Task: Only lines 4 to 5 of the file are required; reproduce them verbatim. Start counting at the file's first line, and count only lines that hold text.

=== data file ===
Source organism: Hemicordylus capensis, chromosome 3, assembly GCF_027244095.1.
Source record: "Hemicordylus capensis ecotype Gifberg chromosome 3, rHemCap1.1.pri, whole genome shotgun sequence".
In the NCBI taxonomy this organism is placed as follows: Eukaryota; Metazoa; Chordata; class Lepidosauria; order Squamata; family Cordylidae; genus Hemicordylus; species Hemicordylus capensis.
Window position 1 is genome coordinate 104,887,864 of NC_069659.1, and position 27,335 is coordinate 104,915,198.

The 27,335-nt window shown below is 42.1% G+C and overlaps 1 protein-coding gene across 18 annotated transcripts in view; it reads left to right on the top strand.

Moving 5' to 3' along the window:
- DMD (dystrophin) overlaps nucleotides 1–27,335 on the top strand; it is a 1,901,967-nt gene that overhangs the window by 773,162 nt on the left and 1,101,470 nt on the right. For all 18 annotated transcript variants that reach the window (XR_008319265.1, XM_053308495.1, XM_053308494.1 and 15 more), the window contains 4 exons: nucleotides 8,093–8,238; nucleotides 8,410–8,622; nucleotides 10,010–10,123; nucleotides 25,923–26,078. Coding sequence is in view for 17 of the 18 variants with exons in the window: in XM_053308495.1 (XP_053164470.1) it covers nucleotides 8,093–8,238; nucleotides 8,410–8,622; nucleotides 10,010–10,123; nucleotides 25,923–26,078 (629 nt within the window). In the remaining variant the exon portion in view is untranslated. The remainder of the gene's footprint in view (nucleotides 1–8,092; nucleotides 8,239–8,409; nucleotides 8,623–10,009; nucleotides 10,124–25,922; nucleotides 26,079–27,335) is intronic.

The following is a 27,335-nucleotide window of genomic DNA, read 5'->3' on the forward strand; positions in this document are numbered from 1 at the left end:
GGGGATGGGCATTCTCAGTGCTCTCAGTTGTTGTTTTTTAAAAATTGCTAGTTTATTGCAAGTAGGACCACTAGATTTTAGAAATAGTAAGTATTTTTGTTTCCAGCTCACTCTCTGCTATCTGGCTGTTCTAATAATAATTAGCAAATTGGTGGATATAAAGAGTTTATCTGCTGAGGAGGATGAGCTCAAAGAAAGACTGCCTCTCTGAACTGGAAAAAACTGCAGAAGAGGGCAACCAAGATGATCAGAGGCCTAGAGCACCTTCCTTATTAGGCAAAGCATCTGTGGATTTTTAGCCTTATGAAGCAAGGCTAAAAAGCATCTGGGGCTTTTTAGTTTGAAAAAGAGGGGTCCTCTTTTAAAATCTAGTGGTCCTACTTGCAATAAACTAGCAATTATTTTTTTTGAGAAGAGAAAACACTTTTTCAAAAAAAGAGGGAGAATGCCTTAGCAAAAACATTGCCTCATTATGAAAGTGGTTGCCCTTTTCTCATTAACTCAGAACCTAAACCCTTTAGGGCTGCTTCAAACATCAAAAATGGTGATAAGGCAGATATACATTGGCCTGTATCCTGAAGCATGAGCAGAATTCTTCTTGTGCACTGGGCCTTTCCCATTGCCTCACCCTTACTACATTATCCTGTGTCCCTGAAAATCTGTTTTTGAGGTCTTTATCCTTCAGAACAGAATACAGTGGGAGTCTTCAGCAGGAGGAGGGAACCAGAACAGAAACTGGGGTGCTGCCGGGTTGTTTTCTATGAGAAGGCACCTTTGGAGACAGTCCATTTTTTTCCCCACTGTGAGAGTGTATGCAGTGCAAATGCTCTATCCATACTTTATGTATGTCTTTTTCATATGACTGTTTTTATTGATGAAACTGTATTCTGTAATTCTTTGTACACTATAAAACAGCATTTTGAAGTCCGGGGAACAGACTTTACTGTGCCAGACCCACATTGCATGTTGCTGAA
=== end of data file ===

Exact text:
Window position 1 is genome coordinate 104,887,864 of NC_069659.1, and position 27,335 is coordinate 104,915,198.

The 27,335-nt window shown below is 42.1% G+C and overlaps 1 protein-coding gene across 18 annotated transcripts in view; it reads left to right on the top strand.